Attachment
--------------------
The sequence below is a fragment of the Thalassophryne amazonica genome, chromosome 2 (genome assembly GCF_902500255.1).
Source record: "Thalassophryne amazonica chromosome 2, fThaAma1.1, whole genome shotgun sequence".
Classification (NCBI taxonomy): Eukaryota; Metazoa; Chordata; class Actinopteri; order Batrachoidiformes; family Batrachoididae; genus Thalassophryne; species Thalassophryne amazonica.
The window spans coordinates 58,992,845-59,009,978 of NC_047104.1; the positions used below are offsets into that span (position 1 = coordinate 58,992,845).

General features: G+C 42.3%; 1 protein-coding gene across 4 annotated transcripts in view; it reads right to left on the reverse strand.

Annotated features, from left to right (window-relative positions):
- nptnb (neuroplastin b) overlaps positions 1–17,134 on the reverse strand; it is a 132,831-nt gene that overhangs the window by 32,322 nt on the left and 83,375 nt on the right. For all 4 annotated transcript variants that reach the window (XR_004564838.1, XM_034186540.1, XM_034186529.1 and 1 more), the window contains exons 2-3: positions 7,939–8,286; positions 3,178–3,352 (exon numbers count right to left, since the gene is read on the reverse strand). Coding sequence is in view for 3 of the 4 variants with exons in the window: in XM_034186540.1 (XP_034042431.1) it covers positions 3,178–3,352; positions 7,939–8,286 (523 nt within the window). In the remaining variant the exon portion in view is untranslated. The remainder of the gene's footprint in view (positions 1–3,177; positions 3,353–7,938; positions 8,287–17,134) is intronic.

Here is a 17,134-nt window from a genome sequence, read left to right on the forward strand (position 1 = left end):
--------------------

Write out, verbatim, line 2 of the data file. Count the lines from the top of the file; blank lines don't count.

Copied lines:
Source record: "Thalassophryne amazonica chromosome 2, fThaAma1.1, whole genome shotgun sequence".